Have you ever found yourself craving your favorite comfort food when you’re down or stressed?
If you have, don’t worry. You’re not alone. We’ve all been there. I do, too!
Maybe it’s eating a slice of pizza or two, a big bowl of creamy pasta, a bag of chips, or hearty chicken noodle soup. Perhaps it’s a slice of chocolate cake, freshly baked chocolate chip cookies, a tub of ice cream, a candy bar, or a cup of hot chocolate.
Whatever it is, we all have that one pick-me-up meal we turn to in times of need. Food that gives us a sense of comfort and nostalgia, like a warm hug at difficult times.
My go-to comfort food is burgers and fries. (I know it may not be the healthiest coping mechanism, but it sure picks me up when I’m sad or after a long, stressful day, at least temporarily.)
But have you ever wondered why we crave certain foods when we’re feeling stressed or sad?
Then, read on to learn! We’ll uncover some of the possible reasons why we crave certain meals when we’re feeling down.
Why We Stress-Eat
One way people deal with negative emotions such as stress, anxiety, sadness, or boredom is through stress-eating, also known as emotional eating.
When we’re stressed, our bodies release cortisol, a hormone that increases appetite and causes us to crave sugary, fatty, or salty foods. However, cortisol also plays a role in regulating our stress response.
Another explanation for stress-eating is that certain foods activate the brain’s pleasure centers and reward systems.
When we eat delicious food, our brain releases dopamine, the “feel-good” hormone that makes us feel good, satisfied, and motivated.
According to research, consuming comfort foods, especially highly processed ones, could lead to a temporary mood boost lasting up to a couple of hours.
The positive feeling we experience whenever we eat a particular food is reinforced by the release of dopamine, which conditions us to crave that food even more.
Eating simple carbohydrates like bread, pasta, candy, pastries, and donuts can increase insulin levels, also known as the “happiness hormone,” and lead to a calming sensation within 30 minutes. In addition, serotonin also increases for a further feeling of relaxation.
What else makes something a comfort food?
Another possible reason is the memories and connections we have with certain meals.
For example, your grandmother made chocolate chip cookies whenever you’re sad. So, you might stop by the bakery for a sweet treat after a tough day at school or work.
According to Shira Gabriel, a psychologist at the University of Buffalo, “Comfort foods are often the foods our caregivers gave us when we were children. As long we have a positive association with the person who made that food, there’s a good chance that you will be drawn to that food during times of rejection or isolation.”
How Eating Comfort Foods Affects Health
While eating comfort foods gives us a temporary mood boost, frequent and uncontrolled indulgence affects our overall health.
Stress eating can lead to unhealthy food choices, such as high-fat and high-sugar foods. It can also cause overeating and weight gain, which increases the risk of health issues such as heart disease, diabetes, and high blood pressure.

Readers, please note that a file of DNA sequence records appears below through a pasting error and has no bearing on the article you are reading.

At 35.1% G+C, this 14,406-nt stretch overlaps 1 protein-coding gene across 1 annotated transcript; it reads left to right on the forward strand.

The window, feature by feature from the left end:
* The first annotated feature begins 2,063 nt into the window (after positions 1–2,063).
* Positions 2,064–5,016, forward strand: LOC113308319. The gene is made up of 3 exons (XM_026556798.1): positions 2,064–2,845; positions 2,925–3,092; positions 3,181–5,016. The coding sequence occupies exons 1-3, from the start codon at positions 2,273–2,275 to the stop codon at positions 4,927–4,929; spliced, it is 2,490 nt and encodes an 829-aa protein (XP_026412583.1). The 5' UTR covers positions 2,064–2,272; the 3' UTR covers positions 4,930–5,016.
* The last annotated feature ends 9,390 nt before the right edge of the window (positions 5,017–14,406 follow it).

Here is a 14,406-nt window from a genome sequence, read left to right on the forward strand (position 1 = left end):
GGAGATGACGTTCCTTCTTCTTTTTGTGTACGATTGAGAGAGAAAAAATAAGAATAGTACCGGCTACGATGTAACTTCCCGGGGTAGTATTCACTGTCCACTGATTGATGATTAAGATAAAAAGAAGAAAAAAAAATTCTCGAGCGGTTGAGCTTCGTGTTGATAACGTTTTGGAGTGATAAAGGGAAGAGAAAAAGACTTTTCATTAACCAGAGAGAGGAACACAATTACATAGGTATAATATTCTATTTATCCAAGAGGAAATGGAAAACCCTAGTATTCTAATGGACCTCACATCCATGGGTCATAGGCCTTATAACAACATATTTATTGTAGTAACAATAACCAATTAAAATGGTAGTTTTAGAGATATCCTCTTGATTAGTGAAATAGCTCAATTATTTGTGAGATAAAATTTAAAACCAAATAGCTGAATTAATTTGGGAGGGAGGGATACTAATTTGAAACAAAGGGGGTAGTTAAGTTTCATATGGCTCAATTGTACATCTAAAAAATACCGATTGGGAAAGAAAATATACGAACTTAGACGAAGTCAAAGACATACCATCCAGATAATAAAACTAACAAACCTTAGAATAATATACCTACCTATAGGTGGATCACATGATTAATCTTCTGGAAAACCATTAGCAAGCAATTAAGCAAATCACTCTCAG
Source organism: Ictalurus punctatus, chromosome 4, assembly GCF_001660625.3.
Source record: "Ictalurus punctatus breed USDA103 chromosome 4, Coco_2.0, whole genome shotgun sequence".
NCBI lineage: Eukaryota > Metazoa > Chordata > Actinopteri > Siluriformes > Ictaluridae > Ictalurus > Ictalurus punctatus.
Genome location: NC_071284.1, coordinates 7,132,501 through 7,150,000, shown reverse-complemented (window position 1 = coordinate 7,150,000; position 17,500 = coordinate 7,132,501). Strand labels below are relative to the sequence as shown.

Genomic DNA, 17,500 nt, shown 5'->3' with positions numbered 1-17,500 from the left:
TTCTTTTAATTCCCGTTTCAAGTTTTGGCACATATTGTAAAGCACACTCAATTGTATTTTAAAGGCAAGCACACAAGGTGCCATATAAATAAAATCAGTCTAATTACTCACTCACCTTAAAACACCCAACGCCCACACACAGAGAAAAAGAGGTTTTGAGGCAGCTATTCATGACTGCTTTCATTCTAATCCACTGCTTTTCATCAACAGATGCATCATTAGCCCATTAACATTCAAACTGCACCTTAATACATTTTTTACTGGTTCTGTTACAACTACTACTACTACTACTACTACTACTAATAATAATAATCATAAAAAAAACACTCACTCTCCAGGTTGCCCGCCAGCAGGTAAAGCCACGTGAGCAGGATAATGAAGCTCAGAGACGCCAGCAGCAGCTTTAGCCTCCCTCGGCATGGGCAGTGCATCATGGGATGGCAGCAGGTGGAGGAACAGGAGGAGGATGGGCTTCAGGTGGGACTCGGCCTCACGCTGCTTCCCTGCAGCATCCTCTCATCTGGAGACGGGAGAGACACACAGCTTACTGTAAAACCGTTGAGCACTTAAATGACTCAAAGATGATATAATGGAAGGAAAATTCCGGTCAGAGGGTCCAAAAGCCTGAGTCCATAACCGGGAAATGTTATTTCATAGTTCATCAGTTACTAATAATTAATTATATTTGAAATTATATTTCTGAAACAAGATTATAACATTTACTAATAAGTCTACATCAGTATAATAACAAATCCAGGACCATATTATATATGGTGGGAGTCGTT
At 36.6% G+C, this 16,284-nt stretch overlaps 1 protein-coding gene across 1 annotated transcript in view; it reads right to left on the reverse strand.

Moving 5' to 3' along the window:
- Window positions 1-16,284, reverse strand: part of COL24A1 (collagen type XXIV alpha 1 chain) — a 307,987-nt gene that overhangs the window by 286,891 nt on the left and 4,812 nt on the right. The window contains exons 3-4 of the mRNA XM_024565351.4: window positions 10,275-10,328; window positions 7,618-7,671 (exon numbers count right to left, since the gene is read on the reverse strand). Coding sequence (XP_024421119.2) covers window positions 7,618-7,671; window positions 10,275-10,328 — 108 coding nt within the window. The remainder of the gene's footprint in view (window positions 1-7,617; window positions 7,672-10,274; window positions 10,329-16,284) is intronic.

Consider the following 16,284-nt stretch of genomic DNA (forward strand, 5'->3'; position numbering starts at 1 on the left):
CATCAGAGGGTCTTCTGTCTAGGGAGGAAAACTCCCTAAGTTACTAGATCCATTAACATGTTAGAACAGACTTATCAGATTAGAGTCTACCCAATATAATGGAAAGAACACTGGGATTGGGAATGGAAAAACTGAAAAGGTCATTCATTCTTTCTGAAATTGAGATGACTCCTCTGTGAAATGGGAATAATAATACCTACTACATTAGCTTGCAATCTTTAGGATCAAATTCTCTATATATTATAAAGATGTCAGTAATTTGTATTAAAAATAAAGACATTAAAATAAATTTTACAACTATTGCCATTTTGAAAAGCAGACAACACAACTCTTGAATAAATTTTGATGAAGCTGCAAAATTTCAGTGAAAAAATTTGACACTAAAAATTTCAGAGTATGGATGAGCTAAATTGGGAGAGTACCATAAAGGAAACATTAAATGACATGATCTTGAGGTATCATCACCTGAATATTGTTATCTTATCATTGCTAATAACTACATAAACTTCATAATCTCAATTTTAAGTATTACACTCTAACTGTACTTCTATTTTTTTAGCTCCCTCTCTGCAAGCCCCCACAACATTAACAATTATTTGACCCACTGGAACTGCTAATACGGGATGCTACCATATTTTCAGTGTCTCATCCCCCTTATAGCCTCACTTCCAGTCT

How to Relieve Stress Without Overeating
This is not to say you should completely stop eating your go-to comfort food whenever you’re stressed or sad.
Remember. It’s okay to eat when you’re feeling down. It’s never okay to shame yourself over your food choices, as it’ll affect your overall mental health even more and make you feel worse.
So what can you do instead to relieve cravings and manage stress eating?
Here are some ways you can try:
Remember that it’s okay to give in to cravings every now and then, as long as it’s always in moderation. You can also try smaller dishes to make your food portion size smaller.
Eat Healthier Stress Foods
There are many great tasting healthier options, like dark chocolate and nuts. You can make a bag of homemade trail mix with with nuts, chocolate chips, raisins, dried coconut, etc. Popcorn is another great healthy option that tastes great and meets that crunch need you may be craving. Pretzel sticks are also good in moderation. Other items can include dried fruits, dates, and veggie chips.
You can replace stress-eating with other activities, such as taking a 10- to 15-minute walk, exercising, drinking a glass of water, writing in a journal, or getting back to your hobby.
Practicing mindful eating involves paying attention to your body’s hunger cues and fullness. This includes eating slowly, avoiding distractions during meals, savoring each bite, chewing your food well, and checking how you feel before, during, and after your meal.
Doing these can also help you be more aware of your eating habits and gain greater control over binge eating.
Managing stress can help reduce dependence on food as a coping mechanism. You can explore other ways to reduce stress, like yoga, meditation, or deep breathing exercises, which can help relieve emotional triggers for cravings.
Consider seeking support from a registered dietitian or a mental health professional if your food cravings or stress eating is affecting your health and mental health. They can offer useful strategies and advice for managing cravings and reducing weight gain.